Friday Fave: A Quote Worth Considering

Joshua Gibbs of Circe Institute offers this kernel of wisdom which dovetails perfectly with my concluding thoughts on Neil Postman’s The Disappearance of Childhood. It’s always exciting when someone says what I tried to say, even if I wish I could have said it as well as they said it. From his recent post, Apart from Dogma, Inspiring Wonder is Reckless:

Children need room to play, but inspiring wonder without also teaching that some things aren’t up for debate is like loosing little children to explore, create, and discover on a busy interstate.

A rather astounding number of Christian high school graduates go on to abandon the faith in college. Is this for lack of wonder or lack of orthodoxy? Both, I suspect.

This quote is worth the price of admission, really, but click over and read the entire post. Those of us who have chosen the path of classical, religious education for our children need to give attention to what it is we’re ultimately trying to produce in our kids. Bonus quote from farther into the post:

Unhinged imaginations always work their way around to perversity.

I’m interested in your thoughts about the aims and methods of education. Share them!

 

 

 

4 thoughts on “Friday Fave: A Quote Worth Considering

  1. Bike Bubba says:

    Love it. I personally have noted that I spend a fair amount of time letting my kids know “this is the way things work, you can’t argue your way out of this.” Sad to say, sometimes the source of the error is youth group. One big example was when my church had a couple of kids nearly drown on a canoeing trip, people were saying “well, this could have happened to anyone.” I clarified that yes, this could have happened to anyone who didn’t wear life jackets and disregarded signs that the river was very high, but would be not nearly as risky to someone wearing a life jacket and paying attention to the river.

    Well, actually, I was a little more blunt, since we’d just come darned near to burying a couple of boys, and I felt being emphatic was appropriate. :^)

    Liked by 2 people

  2. smkoseki says:

    A rather astounding number of Christian high school graduates go on to abandon the faith in college. Is this for lack of wonder or lack of orthodoxy?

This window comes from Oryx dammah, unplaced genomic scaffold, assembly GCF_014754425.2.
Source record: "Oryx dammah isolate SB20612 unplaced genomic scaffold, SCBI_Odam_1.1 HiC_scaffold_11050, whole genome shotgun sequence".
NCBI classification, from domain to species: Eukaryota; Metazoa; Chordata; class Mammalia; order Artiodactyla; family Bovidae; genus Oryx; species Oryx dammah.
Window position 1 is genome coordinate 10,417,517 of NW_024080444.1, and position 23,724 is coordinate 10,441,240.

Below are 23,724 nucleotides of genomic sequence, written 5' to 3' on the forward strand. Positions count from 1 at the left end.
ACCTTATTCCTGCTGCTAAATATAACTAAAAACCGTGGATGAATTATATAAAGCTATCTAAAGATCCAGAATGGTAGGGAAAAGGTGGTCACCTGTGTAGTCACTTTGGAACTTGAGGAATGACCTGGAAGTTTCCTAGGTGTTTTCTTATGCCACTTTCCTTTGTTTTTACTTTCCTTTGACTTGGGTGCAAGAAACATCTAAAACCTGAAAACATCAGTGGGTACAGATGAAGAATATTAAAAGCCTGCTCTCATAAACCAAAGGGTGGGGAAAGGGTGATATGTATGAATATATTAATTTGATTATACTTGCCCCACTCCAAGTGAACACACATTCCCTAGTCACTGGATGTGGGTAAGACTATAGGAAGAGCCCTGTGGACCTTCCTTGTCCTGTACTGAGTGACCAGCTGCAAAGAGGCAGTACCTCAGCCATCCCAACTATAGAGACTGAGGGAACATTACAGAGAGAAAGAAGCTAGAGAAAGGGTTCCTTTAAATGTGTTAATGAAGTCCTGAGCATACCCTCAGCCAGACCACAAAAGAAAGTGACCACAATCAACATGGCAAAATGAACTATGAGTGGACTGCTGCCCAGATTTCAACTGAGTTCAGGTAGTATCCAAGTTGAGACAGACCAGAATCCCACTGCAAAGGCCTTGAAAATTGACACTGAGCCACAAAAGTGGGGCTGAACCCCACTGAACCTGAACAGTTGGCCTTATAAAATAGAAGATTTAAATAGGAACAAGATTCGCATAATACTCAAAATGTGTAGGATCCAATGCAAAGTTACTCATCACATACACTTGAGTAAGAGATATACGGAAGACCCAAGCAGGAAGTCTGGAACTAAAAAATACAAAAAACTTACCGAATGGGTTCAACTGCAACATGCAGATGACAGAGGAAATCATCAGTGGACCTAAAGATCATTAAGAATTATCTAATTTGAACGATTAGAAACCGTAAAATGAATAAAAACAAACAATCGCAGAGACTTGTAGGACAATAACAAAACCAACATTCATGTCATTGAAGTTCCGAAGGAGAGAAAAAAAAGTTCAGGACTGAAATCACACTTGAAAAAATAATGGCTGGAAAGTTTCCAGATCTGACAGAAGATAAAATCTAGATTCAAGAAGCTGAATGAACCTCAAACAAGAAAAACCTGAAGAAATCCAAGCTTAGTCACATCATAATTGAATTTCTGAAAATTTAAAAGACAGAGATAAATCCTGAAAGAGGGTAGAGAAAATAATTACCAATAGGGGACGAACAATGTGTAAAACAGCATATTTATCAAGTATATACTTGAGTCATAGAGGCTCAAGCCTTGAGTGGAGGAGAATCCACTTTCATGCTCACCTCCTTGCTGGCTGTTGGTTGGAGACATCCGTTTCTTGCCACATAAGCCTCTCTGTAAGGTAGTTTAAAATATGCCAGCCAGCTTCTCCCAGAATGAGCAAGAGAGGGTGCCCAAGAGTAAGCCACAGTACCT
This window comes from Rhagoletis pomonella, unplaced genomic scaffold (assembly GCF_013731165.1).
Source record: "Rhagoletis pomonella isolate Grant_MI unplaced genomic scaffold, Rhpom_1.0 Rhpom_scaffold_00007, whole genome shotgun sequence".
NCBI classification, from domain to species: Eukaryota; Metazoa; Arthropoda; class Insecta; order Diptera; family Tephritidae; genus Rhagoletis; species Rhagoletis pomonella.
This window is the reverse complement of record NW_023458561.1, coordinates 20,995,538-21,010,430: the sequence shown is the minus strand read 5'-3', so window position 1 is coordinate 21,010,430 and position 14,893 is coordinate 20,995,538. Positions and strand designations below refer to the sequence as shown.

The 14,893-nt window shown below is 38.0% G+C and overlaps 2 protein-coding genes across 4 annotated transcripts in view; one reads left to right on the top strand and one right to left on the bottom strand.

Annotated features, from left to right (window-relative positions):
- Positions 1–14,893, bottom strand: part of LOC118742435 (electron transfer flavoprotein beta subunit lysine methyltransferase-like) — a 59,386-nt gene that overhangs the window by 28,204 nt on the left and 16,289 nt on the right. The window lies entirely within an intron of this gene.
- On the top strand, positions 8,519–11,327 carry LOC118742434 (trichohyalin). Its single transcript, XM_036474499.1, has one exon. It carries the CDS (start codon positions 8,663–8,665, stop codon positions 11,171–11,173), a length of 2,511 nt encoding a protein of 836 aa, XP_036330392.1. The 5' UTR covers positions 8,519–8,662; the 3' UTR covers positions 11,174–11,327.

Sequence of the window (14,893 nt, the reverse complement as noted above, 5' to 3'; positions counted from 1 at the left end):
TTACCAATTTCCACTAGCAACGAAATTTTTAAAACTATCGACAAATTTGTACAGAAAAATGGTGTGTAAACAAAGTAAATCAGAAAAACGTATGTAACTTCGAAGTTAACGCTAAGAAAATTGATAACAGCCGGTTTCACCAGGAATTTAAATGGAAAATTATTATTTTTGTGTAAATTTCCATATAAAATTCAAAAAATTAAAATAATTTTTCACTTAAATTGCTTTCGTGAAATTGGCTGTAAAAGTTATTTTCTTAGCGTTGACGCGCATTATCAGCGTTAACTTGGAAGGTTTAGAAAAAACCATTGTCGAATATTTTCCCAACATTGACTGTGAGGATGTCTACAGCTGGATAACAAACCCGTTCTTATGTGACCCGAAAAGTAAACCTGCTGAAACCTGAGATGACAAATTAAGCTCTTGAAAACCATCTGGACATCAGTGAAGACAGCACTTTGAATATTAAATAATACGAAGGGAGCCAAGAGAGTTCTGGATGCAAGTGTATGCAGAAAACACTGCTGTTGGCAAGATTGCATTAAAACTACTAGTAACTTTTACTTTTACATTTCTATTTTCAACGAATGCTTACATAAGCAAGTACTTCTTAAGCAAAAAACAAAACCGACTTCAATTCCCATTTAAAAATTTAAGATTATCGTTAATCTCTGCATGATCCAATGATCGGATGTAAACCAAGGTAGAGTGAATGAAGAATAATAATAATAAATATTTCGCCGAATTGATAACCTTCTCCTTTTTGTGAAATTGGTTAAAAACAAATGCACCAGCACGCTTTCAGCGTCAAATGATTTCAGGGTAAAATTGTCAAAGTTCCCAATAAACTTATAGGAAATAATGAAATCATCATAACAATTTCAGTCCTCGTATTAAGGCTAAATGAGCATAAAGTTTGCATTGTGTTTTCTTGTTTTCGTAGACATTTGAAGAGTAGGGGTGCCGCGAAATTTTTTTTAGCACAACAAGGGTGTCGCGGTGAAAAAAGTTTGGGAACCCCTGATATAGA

Neither, I think. I think because it was never orthodoxy to begin with. Rather, cheap grace. Any intelligent kid would have reasons. The less intelligent can usually intuit BS when they see it.

    I’m interested in your thoughts about the aims and methods of education. Share them!

    Aim: to pass on authoritative Tradition, that is, one that sits outside of the teacher. Method: teach virtue, but use words sparingly.

    Liked by 1 person

  3. Elspeth says:

    @ smkoseki:

    I agree that what a lot of people believe is orthodox doctrine is far from if. I also recognize that you would likely include me in that number, 😆

    Like

  4. smkoseki says:

    I also recognize that you would likely include me in that number

    I think you may misunderstand me. I merely note that orthodox Christian religion must be “outside” of myself. I don’t get to “decide” what orthodoxy is, I only can choose to conform myself to the unbroken Church. Or not. As St. Mathew warns: Even now the axe is laid to the root of the trees. Every tree therefore that does not bear good fruit is cut down and thrown into the fire. Even rebels like Gibbs kinda get it: Unhinged imaginations always work their way around to perversity.

    Like

What do you think?

Fill in your details below or click an icon to log in:

WordPress.com Logo

You are commenting using your WordPress.com account. Log Out /  Change )

Google photo

You are commenting using your Google account. Log Out /  Change )

Twitter picture

You are commenting using your Twitter account. Log Out /  Change )

Facebook photo

You are commenting using your Facebook account. Log Out /  Change )

Connecting to %s

This site uses Akismet to reduce spam. Learn how your comment data is processed.